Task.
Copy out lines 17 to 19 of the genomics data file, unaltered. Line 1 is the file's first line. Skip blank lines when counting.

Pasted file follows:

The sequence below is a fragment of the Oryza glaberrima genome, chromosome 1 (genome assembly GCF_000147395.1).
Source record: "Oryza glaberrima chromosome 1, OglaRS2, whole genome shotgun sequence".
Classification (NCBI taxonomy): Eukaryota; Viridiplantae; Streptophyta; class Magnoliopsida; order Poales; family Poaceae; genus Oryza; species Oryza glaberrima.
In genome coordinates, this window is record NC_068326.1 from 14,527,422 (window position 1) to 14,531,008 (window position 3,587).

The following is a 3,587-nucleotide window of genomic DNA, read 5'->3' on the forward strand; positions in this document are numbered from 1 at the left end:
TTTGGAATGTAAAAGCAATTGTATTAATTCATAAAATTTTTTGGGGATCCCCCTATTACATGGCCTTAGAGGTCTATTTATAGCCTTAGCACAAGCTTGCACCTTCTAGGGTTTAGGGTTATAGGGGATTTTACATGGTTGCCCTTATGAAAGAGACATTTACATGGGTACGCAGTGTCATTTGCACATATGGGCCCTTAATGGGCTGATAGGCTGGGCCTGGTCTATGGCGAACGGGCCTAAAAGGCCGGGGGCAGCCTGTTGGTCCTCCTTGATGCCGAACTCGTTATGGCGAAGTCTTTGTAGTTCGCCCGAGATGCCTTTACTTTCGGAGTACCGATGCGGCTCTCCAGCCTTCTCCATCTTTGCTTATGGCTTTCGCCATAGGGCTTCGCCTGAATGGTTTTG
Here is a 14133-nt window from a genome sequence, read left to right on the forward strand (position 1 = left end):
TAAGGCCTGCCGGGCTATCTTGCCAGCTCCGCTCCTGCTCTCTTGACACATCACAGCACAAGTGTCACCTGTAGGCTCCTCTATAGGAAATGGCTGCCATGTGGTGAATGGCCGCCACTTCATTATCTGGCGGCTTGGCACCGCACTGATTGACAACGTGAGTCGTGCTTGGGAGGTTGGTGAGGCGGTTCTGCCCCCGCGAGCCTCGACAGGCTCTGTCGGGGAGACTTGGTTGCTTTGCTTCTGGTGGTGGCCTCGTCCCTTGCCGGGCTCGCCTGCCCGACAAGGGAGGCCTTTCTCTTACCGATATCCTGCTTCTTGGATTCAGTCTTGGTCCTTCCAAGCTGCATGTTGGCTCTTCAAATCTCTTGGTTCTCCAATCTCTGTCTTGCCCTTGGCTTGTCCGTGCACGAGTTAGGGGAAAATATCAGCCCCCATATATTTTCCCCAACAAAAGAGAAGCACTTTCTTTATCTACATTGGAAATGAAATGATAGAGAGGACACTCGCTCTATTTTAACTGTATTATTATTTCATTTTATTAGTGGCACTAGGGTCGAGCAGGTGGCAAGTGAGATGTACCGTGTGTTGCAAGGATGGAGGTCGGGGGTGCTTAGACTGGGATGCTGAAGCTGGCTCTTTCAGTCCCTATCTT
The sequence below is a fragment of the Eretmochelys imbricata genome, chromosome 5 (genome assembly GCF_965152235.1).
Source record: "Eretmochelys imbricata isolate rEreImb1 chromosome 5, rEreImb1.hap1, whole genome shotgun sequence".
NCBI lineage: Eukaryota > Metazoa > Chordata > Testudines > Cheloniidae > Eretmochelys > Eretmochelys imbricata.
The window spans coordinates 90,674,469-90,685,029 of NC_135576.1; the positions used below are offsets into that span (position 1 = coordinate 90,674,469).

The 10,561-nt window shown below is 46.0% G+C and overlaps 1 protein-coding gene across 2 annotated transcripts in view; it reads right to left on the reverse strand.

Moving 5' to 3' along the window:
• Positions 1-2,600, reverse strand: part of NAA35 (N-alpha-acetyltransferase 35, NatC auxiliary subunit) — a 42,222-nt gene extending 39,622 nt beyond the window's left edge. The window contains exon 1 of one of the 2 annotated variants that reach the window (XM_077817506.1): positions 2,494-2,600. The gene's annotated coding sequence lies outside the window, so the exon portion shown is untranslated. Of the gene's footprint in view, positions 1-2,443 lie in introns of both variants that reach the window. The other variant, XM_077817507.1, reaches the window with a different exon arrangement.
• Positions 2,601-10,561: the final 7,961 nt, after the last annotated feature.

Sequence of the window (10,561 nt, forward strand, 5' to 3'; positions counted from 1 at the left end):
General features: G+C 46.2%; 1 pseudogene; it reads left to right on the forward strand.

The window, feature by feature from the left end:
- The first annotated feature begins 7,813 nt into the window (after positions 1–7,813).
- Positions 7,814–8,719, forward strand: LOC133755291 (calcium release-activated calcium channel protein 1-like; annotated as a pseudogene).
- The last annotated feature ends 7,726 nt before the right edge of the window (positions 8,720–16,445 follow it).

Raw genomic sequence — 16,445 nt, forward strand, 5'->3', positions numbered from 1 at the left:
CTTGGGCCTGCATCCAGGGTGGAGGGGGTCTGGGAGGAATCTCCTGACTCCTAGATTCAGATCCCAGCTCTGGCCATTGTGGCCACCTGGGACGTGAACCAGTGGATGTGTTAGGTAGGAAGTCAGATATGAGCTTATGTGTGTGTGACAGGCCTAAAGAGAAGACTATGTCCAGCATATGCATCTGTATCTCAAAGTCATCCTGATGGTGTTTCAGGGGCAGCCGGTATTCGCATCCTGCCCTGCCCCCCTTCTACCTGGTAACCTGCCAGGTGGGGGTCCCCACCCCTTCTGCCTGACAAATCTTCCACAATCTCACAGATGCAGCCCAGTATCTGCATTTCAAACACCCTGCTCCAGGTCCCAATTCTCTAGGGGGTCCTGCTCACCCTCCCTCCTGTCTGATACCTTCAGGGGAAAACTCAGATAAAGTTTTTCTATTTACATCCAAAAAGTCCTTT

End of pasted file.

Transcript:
Sequence of the window (10,561 nt, forward strand, 5' to 3'; positions counted from 1 at the left end):
General features: G+C 46.2%; 1 pseudogene; it reads left to right on the forward strand.

The window, feature by feature from the left end: